• Rare Devil (Beer, ale, lager, stout, porter, shandy)
  • Trademark image (Business consulting services, namely, providing assistance in development of business strategies and creative ideation)
  • OVERDUE BLUE (Alcoholic beverages except beers)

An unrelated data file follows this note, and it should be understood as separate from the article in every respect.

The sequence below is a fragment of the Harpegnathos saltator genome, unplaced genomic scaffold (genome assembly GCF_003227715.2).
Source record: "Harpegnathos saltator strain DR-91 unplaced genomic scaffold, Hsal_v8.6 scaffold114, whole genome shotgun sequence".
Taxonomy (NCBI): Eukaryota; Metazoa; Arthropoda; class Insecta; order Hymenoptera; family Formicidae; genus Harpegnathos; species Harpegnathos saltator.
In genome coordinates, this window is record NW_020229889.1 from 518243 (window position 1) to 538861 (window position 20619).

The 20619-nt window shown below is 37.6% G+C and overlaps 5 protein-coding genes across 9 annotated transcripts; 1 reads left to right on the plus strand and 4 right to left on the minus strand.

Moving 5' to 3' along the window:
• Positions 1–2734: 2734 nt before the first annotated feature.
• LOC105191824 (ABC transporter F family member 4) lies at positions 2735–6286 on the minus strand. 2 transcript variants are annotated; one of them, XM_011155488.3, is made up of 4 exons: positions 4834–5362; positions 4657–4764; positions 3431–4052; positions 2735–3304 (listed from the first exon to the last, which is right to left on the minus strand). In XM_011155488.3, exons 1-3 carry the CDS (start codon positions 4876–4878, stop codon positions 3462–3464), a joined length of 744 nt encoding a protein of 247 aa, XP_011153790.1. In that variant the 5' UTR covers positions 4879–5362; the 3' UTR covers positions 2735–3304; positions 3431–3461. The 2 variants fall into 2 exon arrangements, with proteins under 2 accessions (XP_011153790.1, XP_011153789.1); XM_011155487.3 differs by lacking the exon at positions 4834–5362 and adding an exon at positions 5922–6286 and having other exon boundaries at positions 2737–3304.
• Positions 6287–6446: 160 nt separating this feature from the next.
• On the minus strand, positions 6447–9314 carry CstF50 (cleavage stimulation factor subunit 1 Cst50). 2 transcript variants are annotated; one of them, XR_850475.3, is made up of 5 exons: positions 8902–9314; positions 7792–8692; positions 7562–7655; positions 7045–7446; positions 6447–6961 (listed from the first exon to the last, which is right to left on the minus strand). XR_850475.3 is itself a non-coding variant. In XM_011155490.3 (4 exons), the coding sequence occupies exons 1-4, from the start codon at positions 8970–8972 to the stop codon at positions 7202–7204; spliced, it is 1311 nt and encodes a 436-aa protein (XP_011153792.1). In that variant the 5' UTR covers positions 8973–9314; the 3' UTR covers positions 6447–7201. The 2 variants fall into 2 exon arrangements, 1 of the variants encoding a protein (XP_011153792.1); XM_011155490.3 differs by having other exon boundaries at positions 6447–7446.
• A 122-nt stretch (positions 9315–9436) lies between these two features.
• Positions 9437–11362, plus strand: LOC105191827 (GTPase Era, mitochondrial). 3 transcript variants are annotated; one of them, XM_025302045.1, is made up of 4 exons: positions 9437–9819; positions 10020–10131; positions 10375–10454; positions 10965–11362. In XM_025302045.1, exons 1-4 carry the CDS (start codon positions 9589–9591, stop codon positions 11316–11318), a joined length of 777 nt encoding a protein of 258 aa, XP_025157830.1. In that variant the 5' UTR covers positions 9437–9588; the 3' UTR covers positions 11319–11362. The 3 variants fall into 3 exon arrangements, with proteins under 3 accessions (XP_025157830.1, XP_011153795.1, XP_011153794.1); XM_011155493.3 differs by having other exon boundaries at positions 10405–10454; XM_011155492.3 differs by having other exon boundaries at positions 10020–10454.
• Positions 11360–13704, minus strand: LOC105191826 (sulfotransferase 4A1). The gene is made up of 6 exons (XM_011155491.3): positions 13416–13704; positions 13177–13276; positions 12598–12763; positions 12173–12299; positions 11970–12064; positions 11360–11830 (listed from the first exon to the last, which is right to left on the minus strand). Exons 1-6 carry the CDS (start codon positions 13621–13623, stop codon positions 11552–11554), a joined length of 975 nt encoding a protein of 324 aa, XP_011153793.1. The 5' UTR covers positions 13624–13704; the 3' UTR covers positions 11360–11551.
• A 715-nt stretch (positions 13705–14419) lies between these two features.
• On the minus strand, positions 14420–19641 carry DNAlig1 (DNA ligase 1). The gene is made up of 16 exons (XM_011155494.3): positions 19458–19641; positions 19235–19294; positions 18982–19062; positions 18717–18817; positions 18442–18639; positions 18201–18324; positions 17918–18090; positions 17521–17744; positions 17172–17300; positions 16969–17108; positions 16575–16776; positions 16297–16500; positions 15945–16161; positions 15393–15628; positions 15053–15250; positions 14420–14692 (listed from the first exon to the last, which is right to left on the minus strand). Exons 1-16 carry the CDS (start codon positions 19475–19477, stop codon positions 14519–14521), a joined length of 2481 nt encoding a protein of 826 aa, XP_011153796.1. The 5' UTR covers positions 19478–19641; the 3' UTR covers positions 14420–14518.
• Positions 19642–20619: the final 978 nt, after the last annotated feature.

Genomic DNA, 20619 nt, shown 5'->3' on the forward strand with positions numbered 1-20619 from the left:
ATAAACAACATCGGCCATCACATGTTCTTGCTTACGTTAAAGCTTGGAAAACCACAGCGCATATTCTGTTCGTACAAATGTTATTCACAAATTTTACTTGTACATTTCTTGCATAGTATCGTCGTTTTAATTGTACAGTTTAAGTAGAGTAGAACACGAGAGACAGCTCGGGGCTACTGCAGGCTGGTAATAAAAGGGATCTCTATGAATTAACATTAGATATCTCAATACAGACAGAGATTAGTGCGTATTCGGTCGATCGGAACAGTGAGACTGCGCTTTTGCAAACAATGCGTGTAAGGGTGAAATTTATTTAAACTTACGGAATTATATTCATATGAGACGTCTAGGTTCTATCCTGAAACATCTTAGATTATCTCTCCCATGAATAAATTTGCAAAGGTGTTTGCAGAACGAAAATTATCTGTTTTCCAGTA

• Trademark image (Protective clothing for life-preserving purposes for sports, namely, motoring, motorcycling, cycling, skiing and mountaineering, riding, in the nature of suits, jackets, trousers, helmets, gloves and boots containing air bags for the prevention of injury; protective helmets; protective helmets for sports, namely, motoring, motorcycling, cycling, skiing and mountaineering, riding; protective footwear for the prevention of accidents and injury; protection devices for personal use against accidents, namely, air bags; protective glasses; protective glasses for sports, namely, motoring, motorcycling, cycling, skiing and mountaineering, riding; protective gloves for protection from accidents; diving gloves; triggering software for inflatable protective devices; accelerometer sensors; impact sensors for measuring deceleration and accident impact severity; electronic control units for air bags; Apparatus for locomotion by land, air or water, namely, cars, trucks, motorcycles, bicycles, boats, motorboats, sail boats and airplanes; inflatable air bags for apparatus for locomotion by land, air or water for the prevention of injury in case of accidents; air bags; Clothing articles, namely, raincoats, T-shirts, trousers, shirts, jackets, gilets, sweaters, sports jackets, coats, overalls; headwear; belts; shoes; boots; gloves; ski gloves; motorcycle gloves; riding gloves; Protective paddings in the nature of parts of sport suits, namely, for driving motor vehicles, motorcycling, cycling, skiing and mountaineering, and riding)